The analysts at CB Insights have suggested that we could see a “fintech M&A” spree in the second half of the year. This would mean a resumption of a trend toward consolidation in many areas of fintech that was pronounced in 2019 and at the beginning of this year. They highlight the deals involving Plaid and Credit Karma, SoFi’s acquisition of Galileo and LendingClub’s acquisition of Radius Bank. This is another trend that could be accelerated as part of the industry’s response to the coronavirus, as hardships for some companies become opportunities for others. 

Most fintech analysts remain relatively positive about the industry and its capacity to continue to attract VC money during and after the pandemic. In its report on the fintech and the coronavirus – The Future of Disruptive and Enabling Financial Technology Post CV-19 – Finch Capital sees opportunities for lenders, and for both “agents of digitalization” and digitalization’s newest beneficiaries in mortgage and insurance. Enabling technologies like AI and critical services like cybersecurity and KYC are also likely to continue to fuel innovation and investment in fintech. Interestingly, those industries the report sees as “under pressure” – challenger banks, wealth management, and payments – are among those at the foundation of traditional fintech. This may suggest more disruption – and perhaps more consolidation – ahead for incumbents in these areas once we emerge on the other side of the current crisis.

4 Things We Know for Sure Now that 2020 is Almost Halfway Over

Between extreme wildfires, murder hornets, and the ever-present coronavirus, 2020 has been quite the year so far. Now that the year is almost halfway through, it’s a good time to catch our breath and look at some of the lessons learned.

In some ways, it seems as if we packed decades worth of news, digital developments, and economic losses into the first six months of this year, so there’s a lot to cover. That said, we still have another six months to go before we reach 2021 so there is plenty more room for further changes in the fintech industry.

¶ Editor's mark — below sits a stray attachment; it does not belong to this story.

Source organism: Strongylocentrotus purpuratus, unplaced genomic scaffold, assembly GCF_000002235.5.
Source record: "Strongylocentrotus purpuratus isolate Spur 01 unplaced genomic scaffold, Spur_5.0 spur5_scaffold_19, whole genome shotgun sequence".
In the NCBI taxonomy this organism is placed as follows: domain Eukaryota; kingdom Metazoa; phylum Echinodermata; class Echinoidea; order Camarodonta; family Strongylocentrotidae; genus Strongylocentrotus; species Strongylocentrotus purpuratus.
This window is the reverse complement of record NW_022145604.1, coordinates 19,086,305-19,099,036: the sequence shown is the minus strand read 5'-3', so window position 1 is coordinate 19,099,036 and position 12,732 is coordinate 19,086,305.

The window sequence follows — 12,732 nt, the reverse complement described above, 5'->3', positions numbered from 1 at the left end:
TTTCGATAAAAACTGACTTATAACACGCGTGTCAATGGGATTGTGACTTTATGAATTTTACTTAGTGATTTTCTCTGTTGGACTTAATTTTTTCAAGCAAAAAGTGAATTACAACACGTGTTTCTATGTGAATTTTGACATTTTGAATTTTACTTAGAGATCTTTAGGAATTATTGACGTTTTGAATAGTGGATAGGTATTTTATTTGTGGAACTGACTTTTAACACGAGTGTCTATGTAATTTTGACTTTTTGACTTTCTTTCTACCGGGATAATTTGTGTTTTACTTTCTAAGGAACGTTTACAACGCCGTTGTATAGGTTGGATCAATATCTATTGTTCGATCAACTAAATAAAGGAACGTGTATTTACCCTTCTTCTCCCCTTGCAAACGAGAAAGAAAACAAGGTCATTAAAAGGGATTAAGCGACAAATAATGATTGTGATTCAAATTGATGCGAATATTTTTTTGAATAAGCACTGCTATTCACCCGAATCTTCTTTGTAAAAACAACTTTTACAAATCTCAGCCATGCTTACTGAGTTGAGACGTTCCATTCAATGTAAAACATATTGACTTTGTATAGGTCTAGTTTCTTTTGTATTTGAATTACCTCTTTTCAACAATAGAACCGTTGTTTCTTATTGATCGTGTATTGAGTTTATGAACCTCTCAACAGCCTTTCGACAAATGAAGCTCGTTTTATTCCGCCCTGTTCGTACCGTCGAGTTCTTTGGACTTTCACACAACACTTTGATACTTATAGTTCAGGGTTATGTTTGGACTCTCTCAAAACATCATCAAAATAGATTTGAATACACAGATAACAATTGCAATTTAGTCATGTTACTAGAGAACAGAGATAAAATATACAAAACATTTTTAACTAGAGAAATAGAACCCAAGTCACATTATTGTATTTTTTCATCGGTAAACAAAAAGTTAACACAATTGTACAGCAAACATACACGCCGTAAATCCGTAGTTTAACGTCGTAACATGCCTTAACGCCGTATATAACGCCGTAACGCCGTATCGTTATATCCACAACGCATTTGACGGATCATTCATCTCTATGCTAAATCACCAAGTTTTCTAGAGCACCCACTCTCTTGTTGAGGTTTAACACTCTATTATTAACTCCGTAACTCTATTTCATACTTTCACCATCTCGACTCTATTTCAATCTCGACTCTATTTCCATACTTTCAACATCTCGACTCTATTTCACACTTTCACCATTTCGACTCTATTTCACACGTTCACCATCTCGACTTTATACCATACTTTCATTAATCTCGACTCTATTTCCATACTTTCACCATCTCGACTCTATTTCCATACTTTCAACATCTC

To help digest what’s happened, we’ve picked up four key things we know for sure now that 2020 is halfway over.

Digital is the new brick-and-mortar

If there is a bright side of the coronavirus for the fintech industry, perhaps it is the positive effect stay-at-home orders have had on firms’ digital initiatives. When consumers aren’t able to conduct banking activities in person, they are pushed to online and mobile channels, even if they have never used digital banking in the past.

For banks that already had a robust digital strategy in place, this has been a time to shine. However, those that were still in the midst of developing and implementing their strategy have found themselves trying to catch up. In this instance, however, they are not catching up with their competitors, they are catching up with the new, online-only status quo.

What we know for sure is that this digital push is here to stay. Forced into the digital channel, consumers have had to adapt to practices they have never done before, such as remote deposit check capture. Now that they’ve experienced the benefits of the digital experience and have adapted their habits, many of these users won’t be visiting their bank branch as frequently.